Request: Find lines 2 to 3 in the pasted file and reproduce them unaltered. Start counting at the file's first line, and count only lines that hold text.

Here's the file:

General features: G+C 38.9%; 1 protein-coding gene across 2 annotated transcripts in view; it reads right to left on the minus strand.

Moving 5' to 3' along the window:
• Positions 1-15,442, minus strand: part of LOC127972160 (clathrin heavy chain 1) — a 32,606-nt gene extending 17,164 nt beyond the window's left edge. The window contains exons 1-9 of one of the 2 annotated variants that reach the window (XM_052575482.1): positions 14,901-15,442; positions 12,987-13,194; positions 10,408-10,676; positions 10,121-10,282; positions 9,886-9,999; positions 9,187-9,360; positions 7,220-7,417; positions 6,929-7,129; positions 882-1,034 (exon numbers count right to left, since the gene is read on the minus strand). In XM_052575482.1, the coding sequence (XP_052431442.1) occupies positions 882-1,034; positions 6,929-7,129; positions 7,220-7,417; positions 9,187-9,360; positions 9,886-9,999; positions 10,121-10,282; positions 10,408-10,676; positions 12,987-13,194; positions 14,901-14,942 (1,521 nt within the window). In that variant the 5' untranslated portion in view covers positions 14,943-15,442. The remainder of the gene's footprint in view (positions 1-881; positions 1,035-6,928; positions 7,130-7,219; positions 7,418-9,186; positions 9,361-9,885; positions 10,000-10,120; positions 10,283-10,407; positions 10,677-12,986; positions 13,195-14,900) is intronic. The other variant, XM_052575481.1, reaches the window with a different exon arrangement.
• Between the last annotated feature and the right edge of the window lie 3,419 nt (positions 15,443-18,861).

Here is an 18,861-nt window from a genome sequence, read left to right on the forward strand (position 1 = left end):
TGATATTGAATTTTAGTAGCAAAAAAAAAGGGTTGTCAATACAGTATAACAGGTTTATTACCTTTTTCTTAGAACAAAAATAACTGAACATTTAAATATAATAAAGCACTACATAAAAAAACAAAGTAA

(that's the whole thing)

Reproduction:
Moving 5' to 3' along the window:
• Positions 1-15,442, minus strand: part of LOC127972160 (clathrin heavy chain 1) — a 32,606-nt gene extending 17,164 nt beyond the window's left edge. The window contains exons 1-9 of one of the 2 annotated variants that reach the window (XM_052575482.1): positions 14,901-15,442; positions 12,987-13,194; positions 10,408-10,676; positions 10,121-10,282; positions 9,886-9,999; positions 9,187-9,360; positions 7,220-7,417; positions 6,929-7,129; positions 882-1,034 (exon numbers count right to left, since the gene is read on the minus strand). In XM_052575482.1, the coding sequence (XP_052431442.1) occupies positions 882-1,034; positions 6,929-7,129; positions 7,220-7,417; positions 9,187-9,360; positions 9,886-9,999; positions 10,121-10,282; positions 10,408-10,676; positions 12,987-13,194; positions 14,901-14,942 (1,521 nt within the window). In that variant the 5' untranslated portion in view covers positions 14,943-15,442. The remainder of the gene's footprint in view (positions 1-881; positions 1,035-6,928; positions 7,130-7,219; positions 7,418-9,186; positions 9,361-9,885; positions 10,000-10,120; positions 10,283-10,407; positions 10,677-12,986; positions 13,195-14,900) is intronic. The other variant, XM_052575481.1, reaches the window with a different exon arrangement.